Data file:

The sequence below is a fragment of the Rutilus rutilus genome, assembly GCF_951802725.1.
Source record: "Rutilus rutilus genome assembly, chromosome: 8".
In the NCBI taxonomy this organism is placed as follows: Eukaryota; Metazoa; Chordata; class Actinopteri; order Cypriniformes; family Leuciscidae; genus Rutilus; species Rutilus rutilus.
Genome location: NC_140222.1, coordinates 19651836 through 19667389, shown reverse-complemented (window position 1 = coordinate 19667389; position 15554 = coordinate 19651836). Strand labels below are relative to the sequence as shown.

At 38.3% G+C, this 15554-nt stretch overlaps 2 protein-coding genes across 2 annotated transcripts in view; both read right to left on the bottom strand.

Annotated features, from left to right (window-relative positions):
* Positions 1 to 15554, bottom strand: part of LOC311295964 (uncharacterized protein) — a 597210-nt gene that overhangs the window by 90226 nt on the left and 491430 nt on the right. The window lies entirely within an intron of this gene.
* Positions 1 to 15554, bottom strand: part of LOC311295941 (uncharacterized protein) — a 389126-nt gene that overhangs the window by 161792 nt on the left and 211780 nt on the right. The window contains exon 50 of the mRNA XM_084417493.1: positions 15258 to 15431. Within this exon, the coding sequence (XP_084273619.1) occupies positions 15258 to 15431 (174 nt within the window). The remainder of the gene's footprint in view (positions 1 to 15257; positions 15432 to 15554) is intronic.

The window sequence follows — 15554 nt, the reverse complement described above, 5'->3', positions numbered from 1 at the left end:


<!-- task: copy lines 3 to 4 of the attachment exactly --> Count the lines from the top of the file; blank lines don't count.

In the NCBI taxonomy this organism is placed as follows: Eukaryota; Metazoa; Chordata; class Actinopteri; order Cypriniformes; family Leuciscidae; genus Rutilus; species Rutilus rutilus.
Genome location: NC_140222.1, coordinates 19651836 through 19667389, shown reverse-complemented (window position 1 = coordinate 19667389; position 15554 = coordinate 19651836). Strand labels below are relative to the sequence as shown.